Typically, when we look at the most common security vulnerabilities, the same recommendations are made over and over again to help users fortify their websites. One of the tools most frequently recommended for this? The SSL certificate.
How Do You Know an SSL Certificate Is Present?
There are various indicators used in browser address bars that let users know when there is an SSL certificate installed. The first is the actual web address. All websites with an SSL certificate will start with “https://” (as opposed to the old “http”). Now, the two SSL certificate indicators above are pretty standard across most browsers. However, for anyone using Chrome, they have the added bonus of being shown a “Secure” message with certain levels of encryption.
Currently, Chrome displays a red “Not Secure” message in the address bar only for websites that collect information through contact forms or e-commerce checkouts. Beginning in July 2018, that will change (more on that below). For now, websites that remain without an SSL certificate and on HTTP will see the “i” icon:
The message below the icon is what visitors will find when they inspect the address for an SSL certificate. On the other hand, for websites that do have one, they’ll find further details about security. If they click on “Certificate”, they’ll uncover details about the website’s actual SSL certificate, the owner of it, as well as the Certificate Authority (CA) that issued the secure encryption.
With this sort of blatant “secure” and “unsecure” notification presented by Google and other browsers, your visitors are assured that it’s safe enough to share their data with your website.
7 Benefits of SSL Certificates
Besides getting one because Google says you should, why would you want your website to have an SSL certificate?
- It’s safer for you and your visitors. Any good security plan will include an SSL certificate.
- Without one, your website will display a red “Not Secure” warning, which is not a good look for anyone.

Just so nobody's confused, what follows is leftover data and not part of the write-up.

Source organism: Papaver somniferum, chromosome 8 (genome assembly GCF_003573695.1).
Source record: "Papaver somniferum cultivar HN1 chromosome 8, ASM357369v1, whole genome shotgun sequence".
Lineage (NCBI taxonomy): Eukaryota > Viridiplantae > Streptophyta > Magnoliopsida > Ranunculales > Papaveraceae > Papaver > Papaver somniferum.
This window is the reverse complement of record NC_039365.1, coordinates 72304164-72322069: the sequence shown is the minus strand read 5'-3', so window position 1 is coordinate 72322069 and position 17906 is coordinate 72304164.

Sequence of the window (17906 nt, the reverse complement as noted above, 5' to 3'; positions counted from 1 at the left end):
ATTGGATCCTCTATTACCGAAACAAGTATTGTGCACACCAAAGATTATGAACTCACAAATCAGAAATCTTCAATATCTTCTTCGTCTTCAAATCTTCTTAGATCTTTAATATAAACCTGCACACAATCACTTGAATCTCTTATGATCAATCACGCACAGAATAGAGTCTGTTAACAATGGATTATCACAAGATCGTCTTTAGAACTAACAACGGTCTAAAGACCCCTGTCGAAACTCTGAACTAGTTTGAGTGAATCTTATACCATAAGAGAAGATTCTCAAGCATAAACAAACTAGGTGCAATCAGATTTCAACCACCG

- Having verified proof you’ve put a security measure in place for visitors can do wonders for boosting trust in your brand (and, subsequently, conversions).
- Because an SSL certificate publishes information about the domain owner and, sometimes, the corporation behind it, this gives your brand more credibility.
- Google uses SSL certificates as a strong ranking signal now.
- Using an SSL certificate when the competition doesn’t will give you a clear advantage in the customer’s’ eyes.
- e-Commerce websites that use SSL certificates are abiding by PCI compliance guidelines.
Disadvantages of SSL
With so many advantages, why would anyone not use SSL? Are there any disadvantages to using SSL certificates? Cost is an obvious disadvantage. SSL providers need to set up a trusted infrastructure and validate your identity so there is a cost involved. Performance is another disadvantage to SSL. Because the information that you send has to be encrypted by the server, it takes more server resources than if the information weren’t encrypted. The performance difference is only noticeable for web sites with very large numbers of visitors and can be minimized with special hardware in such cases. Overall, the disadvantages of using SSL are few and the advantages far outweigh them. It is critical that you properly use SSL on all websites. Proper use of SSL certificates will help protect your customers, help protect you, and help you to gain your customers trust and sell more.
Suzanne Scacca, MWP | SSLShopper.com